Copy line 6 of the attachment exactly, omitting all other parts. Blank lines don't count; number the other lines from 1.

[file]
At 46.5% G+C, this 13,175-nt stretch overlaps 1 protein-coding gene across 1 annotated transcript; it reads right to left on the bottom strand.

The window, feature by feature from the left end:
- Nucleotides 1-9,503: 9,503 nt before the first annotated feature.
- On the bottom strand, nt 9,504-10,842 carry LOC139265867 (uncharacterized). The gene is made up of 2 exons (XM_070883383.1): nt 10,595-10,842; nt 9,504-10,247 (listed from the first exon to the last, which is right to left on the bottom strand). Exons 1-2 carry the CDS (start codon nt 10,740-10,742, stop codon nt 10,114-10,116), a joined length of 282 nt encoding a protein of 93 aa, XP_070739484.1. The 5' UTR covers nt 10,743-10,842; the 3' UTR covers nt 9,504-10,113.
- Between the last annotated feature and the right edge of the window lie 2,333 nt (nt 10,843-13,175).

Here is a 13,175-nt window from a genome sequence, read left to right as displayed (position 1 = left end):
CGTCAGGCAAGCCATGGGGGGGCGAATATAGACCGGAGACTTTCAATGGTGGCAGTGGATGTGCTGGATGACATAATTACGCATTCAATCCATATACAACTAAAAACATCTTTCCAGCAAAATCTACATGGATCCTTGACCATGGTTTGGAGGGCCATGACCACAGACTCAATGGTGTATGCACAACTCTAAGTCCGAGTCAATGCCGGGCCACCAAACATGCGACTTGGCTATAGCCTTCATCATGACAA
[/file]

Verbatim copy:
Here is a 13,175-nt window from a genome sequence, read left to right as displayed (position 1 = left end):